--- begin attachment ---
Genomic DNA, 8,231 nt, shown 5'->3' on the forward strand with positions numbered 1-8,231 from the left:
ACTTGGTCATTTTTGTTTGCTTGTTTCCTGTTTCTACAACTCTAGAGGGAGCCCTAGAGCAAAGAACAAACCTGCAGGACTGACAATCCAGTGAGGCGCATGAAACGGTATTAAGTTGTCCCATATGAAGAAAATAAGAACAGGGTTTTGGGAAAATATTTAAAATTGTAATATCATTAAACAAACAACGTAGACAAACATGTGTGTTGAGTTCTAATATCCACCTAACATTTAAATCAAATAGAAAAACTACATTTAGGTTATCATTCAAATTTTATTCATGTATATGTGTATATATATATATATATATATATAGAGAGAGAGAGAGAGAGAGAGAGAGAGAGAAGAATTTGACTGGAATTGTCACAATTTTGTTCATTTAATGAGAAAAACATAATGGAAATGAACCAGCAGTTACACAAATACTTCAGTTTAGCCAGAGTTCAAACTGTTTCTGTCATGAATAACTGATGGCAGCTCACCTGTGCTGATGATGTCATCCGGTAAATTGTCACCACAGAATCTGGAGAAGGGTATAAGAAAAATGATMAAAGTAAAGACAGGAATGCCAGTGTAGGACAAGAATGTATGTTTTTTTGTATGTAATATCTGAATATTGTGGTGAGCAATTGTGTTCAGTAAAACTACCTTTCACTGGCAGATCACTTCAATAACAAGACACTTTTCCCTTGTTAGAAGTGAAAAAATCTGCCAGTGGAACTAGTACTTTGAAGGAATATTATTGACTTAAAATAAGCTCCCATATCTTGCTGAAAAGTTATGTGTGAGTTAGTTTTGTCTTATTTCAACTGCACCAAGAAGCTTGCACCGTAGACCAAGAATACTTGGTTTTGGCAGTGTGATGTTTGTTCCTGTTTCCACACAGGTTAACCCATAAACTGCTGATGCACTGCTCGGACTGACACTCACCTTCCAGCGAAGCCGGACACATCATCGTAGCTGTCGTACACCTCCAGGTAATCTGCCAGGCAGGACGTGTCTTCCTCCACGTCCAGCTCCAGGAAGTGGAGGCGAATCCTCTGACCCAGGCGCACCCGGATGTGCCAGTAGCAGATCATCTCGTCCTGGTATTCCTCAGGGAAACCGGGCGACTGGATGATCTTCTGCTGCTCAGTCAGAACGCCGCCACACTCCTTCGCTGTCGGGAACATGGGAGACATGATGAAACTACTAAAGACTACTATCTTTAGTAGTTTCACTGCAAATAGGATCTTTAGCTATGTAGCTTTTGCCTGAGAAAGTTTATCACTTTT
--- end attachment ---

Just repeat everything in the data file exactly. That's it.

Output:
Genomic DNA, 8,231 nt, shown 5'->3' on the forward strand with positions numbered 1-8,231 from the left:
ACTTGGTCATTTTTGTTTGCTTGTTTCCTGTTTCTACAACTCTAGAGGGAGCCCTAGAGCAAAGAACAAACCTGCAGGACTGACAATCCAGTGAGGCGCATGAAACGGTATTAAGTTGTCCCATATGAAGAAAATAAGAACAGGGTTTTGGGAAAATATTTAAAATTGTAATATCATTAAACAAACAACGTAGACAAACATGTGTGTTGAGTTCTAATATCCACCTAACATTTAAATCAAATAGAAAAACTACATTTAGGTTATCATTCAAATTTTATTCATGTATATGTGTATATATATATATATATATATATAGAGAGAGAGAGAGAGAGAGAGAGAGAGAGAAGAATTTGACTGGAATTGTCACAATTTTGTTCATTTAATGAGAAAAACATAATGGAAATGAACCAGCAGTTACACAAATACTTCAGTTTAGCCAGAGTTCAAACTGTTTCTGTCATGAATAACTGATGGCAGCTCACCTGTGCTGATGATGTCATCCGGTAAATTGTCACCACAGAATCTGGAGAAGGGTATAAGAAAAATGATMAAAGTAAAGACAGGAATGCCAGTGTAGGACAAGAATGTATGTTTTTTTGTATGTAATATCTGAATATTGTGGTGAGCAATTGTGTTCAGTAAAACTACCTTTCACTGGCAGATCACTTCAATAACAAGACACTTTTCCCTTGTTAGAAGTGAAAAAATCTGCCAGTGGAACTAGTACTTTGAAGGAATATTATTGACTTAAAATAAGCTCCCATATCTTGCTGAAAAGTTATGTGTGAGTTAGTTTTGTCTTATTTCAACTGCACCAAGAAGCTTGCACCGTAGACCAAGAATACTTGGTTTTGGCAGTGTGATGTTTGTTCCTGTTTCCACACAGGTTAACCCATAAACTGCTGATGCACTGCTCGGACTGACACTCACCTTCCAGCGAAGCCGGACACATCATCGTAGCTGTCGTACACCTCCAGGTAATCTGCCAGGCAGGACGTGTCTTCCTCCACGTCCAGCTCCAGGAAGTGGAGGCGAATCCTCTGACCCAGGCGCACCCGGATGTGCCAGTAGCAGATCATCTCGTCCTGGTATTCCTCAGGGAAACCGGGCGACTGGATGATCTTCTGCTGCTCAGTCAGAACGCCGCCACACTCCTTCGCTGTCGGGAACATGGGAGACATGATGAAACTACTAAAGACTACTATCTTTAGTAGTTTCACTGCAAATAGGATCTTTAGCTATGTAGCTTTTGCCTGAGAAAGTTTATCACTTTT